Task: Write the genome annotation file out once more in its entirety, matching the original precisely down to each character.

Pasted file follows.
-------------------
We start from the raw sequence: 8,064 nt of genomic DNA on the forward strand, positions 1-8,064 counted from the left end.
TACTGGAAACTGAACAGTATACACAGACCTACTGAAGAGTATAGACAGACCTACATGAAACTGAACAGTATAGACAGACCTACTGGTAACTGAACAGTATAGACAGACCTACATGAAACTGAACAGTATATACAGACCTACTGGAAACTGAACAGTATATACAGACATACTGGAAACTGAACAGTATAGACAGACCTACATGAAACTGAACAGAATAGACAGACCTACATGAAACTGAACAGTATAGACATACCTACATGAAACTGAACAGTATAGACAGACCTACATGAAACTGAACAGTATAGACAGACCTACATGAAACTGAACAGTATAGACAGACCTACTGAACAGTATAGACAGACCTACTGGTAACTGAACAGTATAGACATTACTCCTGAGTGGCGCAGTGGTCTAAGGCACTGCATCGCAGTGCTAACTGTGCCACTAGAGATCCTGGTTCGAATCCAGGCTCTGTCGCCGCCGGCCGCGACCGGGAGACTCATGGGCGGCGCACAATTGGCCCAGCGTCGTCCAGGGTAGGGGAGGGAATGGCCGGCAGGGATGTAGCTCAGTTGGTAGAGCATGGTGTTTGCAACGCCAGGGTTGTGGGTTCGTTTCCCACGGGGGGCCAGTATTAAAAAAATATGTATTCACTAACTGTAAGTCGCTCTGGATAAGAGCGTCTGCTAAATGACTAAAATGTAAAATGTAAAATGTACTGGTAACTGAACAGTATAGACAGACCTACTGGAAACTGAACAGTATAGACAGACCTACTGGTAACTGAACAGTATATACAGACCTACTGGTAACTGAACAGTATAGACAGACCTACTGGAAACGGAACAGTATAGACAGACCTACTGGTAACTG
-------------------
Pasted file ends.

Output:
We start from the raw sequence: 8,064 nt of genomic DNA on the forward strand, positions 1-8,064 counted from the left end.
TACTGGAAACTGAACAGTATACACAGACCTACTGAAGAGTATAGACAGACCTACATGAAACTGAACAGTATAGACAGACCTACTGGTAACTGAACAGTATAGACAGACCTACATGAAACTGAACAGTATATACAGACCTACTGGAAACTGAACAGTATATACAGACATACTGGAAACTGAACAGTATAGACAGACCTACATGAAACTGAACAGAATAGACAGACCTACATGAAACTGAACAGTATAGACATACCTACATGAAACTGAACAGTATAGACAGACCTACATGAAACTGAACAGTATAGACAGACCTACATGAAACTGAACAGTATAGACAGACCTACTGAACAGTATAGACAGACCTACTGGTAACTGAACAGTATAGACATTACTCCTGAGTGGCGCAGTGGTCTAAGGCACTGCATCGCAGTGCTAACTGTGCCACTAGAGATCCTGGTTCGAATCCAGGCTCTGTCGCCGCCGGCCGCGACCGGGAGACTCATGGGCGGCGCACAATTGGCCCAGCGTCGTCCAGGGTAGGGGAGGGAATGGCCGGCAGGGATGTAGCTCAGTTGGTAGAGCATGGTGTTTGCAACGCCAGGGTTGTGGGTTCGTTTCCCACGGGGGGCCAGTATTAAAAAAATATGTATTCACTAACTGTAAGTCGCTCTGGATAAGAGCGTCTGCTAAATGACTAAAATGTAAAATGTAAAATGTACTGGTAACTGAACAGTATAGACAGACCTACTGGAAACTGAACAGTATAGACAGACCTACTGGTAACTGAACAGTATATACAGACCTACTGGTAACTGAACAGTATAGACAGACCTACTGGAAACGGAACAGTATAGACAGACCTACTGGTAACTG